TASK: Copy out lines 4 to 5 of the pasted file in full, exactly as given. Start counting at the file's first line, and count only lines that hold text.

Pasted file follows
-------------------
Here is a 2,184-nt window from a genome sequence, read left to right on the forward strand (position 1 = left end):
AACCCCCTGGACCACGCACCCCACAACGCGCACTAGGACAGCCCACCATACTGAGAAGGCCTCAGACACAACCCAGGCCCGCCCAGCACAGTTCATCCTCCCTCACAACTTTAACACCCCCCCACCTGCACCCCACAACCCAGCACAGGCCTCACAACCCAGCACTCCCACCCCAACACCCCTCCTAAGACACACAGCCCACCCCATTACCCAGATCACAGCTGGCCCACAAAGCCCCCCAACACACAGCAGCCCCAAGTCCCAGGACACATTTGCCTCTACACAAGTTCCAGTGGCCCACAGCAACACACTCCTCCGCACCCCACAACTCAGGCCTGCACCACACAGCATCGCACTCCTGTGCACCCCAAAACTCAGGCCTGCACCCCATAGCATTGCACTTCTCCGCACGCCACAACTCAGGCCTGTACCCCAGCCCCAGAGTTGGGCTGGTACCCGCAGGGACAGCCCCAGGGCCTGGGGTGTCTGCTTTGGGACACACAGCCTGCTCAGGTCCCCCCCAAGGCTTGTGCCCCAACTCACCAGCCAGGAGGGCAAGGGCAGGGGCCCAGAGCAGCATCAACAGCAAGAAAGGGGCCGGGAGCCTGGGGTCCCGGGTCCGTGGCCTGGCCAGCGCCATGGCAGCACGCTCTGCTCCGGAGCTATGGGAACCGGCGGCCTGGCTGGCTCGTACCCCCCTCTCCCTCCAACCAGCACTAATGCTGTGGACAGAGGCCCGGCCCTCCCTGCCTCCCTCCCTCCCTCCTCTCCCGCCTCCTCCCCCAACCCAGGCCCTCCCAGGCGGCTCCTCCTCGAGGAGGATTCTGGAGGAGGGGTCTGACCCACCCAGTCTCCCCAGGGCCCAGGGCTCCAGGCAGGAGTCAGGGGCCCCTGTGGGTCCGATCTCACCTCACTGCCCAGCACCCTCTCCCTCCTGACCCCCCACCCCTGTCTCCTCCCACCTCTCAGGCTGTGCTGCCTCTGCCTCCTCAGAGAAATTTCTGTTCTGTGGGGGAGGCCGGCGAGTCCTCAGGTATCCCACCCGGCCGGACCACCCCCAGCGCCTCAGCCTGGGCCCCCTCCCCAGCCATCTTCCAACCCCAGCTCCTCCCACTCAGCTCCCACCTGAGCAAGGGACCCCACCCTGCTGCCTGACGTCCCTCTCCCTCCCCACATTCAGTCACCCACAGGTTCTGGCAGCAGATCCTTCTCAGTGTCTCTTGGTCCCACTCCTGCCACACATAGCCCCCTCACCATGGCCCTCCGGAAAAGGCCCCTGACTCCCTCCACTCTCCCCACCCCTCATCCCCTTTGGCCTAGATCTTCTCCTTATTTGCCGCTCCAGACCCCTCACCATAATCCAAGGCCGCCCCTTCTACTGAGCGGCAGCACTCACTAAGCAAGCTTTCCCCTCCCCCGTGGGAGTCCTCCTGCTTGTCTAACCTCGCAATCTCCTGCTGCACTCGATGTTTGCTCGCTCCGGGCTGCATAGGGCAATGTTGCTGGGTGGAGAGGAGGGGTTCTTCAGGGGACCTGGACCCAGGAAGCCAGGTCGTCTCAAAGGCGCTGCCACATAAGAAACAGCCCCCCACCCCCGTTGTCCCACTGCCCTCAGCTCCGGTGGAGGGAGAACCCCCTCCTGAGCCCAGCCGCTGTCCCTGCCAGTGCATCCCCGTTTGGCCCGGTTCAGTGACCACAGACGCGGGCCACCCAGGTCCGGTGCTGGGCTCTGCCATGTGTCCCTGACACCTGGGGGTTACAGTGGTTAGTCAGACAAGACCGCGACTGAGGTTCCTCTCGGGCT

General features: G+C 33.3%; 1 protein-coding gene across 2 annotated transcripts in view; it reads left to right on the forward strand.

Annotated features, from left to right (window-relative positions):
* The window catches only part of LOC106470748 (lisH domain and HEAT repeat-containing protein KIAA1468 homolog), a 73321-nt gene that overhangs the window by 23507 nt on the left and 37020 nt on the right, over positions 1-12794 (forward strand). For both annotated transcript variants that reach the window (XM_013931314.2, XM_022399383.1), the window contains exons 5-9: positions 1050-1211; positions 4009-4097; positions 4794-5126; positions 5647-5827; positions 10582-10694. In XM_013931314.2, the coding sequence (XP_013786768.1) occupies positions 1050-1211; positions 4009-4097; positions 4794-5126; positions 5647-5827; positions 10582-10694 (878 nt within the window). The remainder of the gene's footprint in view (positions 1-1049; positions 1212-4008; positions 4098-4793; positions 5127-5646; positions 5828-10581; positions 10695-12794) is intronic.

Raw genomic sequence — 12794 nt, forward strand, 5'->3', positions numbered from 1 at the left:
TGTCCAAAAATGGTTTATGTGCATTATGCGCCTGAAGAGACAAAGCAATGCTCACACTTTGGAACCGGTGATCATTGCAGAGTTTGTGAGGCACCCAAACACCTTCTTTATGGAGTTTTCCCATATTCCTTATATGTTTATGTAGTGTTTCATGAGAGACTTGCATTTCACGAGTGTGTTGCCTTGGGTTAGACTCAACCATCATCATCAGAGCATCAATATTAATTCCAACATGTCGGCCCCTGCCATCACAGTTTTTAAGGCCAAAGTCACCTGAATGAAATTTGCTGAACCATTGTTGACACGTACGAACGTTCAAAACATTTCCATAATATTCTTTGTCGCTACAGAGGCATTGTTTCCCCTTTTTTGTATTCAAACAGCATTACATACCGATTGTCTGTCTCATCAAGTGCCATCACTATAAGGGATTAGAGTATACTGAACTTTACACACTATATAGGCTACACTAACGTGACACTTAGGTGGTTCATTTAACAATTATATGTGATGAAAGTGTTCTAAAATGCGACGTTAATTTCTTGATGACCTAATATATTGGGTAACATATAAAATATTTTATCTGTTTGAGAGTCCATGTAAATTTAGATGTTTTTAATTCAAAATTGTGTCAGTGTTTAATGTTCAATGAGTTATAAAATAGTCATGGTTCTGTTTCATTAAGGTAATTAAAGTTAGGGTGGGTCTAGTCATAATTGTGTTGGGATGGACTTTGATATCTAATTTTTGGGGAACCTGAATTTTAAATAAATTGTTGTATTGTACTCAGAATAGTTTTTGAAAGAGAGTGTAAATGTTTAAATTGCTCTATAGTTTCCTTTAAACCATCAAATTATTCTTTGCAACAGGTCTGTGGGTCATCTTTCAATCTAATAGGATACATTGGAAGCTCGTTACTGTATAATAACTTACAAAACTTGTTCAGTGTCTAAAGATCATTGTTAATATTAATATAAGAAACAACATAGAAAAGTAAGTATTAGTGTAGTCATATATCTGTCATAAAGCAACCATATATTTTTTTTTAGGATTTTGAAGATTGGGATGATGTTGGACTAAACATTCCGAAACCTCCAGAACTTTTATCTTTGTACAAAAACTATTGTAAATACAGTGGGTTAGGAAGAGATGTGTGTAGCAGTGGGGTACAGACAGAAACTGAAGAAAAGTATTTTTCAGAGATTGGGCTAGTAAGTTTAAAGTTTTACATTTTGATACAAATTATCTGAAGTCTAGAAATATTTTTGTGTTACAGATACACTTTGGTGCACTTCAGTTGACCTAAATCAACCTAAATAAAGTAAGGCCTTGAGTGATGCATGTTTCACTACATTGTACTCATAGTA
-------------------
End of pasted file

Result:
Annotated features, from left to right (window-relative positions):
* The window catches only part of LOC106470748 (lisH domain and HEAT repeat-containing protein KIAA1468 homolog), a 73321-nt gene that overhangs the window by 23507 nt on the left and 37020 nt on the right, over positions 1-12794 (forward strand). For both annotated transcript variants that reach the window (XM_013931314.2, XM_022399383.1), the window contains exons 5-9: positions 1050-1211; positions 4009-4097; positions 4794-5126; positions 5647-5827; positions 10582-10694. In XM_013931314.2, the coding sequence (XP_013786768.1) occupies positions 1050-1211; positions 4009-4097; positions 4794-5126; positions 5647-5827; positions 10582-10694 (878 nt within the window). The remainder of the gene's footprint in view (positions 1-1049; positions 1212-4008; positions 4098-4793; positions 5127-5646; positions 5828-10581; positions 10695-12794) is intronic.